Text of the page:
Capt. Virginia Wagner is deep in concentration at Matau’s helm. The Privilege 75 sailing catamaran is firmly anchored off Petit Bateau in the Tobago Cays, south of St. Vincent in the Grenadines. There’s a bit of wind and a solid current, plus there are at least a dozen bareboats entering the already bustling anchorage. I sit quietly out of the way on the flying bridge, assuming that Wagner is doing careful mental calculations about our scope, our swing and our safety, come sunset.
“Would you just look at the color of this water!” she blurts out. “My God!”
This is a woman who has been cruising the Caribbean, and in particular the Grenadines, for the better part of 20 years. She is a captain so in tune with nature that she has sailed some 120,000 miles by celestial navigation — consistently to within four-tenths of a mile using nothing but stars and sextant. And still, the unspoiled beauty of the Tobago Cays has the power to leave her awestruck in the middle of a random January afternoon.
“It’s just a different kind of charter experience down here,” she says, launching into the best personal campaign for a charter destination that I’ve ever heard. “The Grenadines are still fairly undeveloped compared to the Leewards. You don’t have the big chain resorts. There’s really nothing to buy except fruits and vegetables. The pace here is a lot slower. That’s not to say there aren’t boats, because there certainly are more sailors here. But even the bareboaters are real sailors. Very rarely do you see a muck-up, whereas in the Virgin Islands, you see a muck-up every 20 minutes. People cruising here, they’re not novices. There are very few markers and an awful lot of reefs.”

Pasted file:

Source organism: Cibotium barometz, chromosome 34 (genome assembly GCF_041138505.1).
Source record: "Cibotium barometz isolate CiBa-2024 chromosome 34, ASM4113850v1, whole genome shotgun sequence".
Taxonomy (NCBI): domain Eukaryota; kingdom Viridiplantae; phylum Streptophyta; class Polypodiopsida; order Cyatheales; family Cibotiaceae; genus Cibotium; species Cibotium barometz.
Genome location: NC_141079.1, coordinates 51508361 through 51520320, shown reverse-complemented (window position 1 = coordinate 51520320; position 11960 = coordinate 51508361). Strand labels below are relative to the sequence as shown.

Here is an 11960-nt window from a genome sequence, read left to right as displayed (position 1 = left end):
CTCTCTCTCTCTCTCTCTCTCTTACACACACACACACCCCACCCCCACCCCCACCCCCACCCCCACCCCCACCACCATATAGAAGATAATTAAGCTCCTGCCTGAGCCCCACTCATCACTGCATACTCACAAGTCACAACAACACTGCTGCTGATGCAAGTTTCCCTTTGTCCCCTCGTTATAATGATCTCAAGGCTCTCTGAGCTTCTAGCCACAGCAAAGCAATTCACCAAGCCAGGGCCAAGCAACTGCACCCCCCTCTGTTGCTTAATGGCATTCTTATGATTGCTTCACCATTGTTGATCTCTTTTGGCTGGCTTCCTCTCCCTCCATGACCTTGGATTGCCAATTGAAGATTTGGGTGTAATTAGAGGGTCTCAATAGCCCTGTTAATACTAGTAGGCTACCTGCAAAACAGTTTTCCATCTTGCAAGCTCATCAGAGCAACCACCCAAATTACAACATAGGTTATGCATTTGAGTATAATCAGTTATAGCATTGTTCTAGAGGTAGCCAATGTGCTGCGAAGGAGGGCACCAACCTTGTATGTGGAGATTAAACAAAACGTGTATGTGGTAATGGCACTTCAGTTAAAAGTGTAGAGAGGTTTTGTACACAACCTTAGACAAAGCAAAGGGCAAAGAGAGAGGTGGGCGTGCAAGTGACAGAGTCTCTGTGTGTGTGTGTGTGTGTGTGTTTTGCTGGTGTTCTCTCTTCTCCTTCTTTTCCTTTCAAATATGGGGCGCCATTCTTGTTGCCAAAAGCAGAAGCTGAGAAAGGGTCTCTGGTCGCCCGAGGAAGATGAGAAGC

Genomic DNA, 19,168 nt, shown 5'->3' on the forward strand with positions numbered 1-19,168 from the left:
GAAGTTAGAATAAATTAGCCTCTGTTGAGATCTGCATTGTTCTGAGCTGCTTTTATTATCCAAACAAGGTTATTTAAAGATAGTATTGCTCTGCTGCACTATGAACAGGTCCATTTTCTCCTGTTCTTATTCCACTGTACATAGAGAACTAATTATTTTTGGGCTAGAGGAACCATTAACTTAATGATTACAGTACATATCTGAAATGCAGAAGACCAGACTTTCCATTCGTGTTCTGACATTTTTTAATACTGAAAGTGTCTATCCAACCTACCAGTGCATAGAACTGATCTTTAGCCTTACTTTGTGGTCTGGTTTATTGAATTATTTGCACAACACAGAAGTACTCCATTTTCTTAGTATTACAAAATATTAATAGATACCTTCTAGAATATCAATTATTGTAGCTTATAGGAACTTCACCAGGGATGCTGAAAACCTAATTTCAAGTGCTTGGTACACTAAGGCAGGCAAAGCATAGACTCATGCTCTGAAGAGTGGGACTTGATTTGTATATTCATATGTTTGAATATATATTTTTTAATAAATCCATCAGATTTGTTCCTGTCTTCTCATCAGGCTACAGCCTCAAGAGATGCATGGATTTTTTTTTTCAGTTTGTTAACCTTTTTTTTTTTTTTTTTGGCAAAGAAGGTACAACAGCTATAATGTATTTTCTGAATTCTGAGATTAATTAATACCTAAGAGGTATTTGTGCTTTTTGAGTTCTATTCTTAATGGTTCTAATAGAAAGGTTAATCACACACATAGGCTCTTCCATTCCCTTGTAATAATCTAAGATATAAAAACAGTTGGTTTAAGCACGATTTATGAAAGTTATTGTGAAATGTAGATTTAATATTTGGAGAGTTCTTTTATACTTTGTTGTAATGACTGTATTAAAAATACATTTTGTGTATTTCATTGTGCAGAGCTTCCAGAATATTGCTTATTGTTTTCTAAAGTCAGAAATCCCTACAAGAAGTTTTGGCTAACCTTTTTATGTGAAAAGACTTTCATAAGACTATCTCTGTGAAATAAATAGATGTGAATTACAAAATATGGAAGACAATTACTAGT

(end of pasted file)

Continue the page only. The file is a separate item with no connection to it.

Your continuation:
It’s a soliloquy worthy of Shakespeare, the way Wagner steadies her gaze firmly on the turquoise horizon while letting the words flow. I can’t help but lean over Matau’s upper-deck rail for another glimpse at the water myself. The closest I’ve seen to the colors beneath our hull are not in the rest of the Grenadines, nor even in the South Pacific, but in the Exumas chain within the Bahamas — where it’s darn hard to find a crewed catamaran operating at Matau’s level of luxury.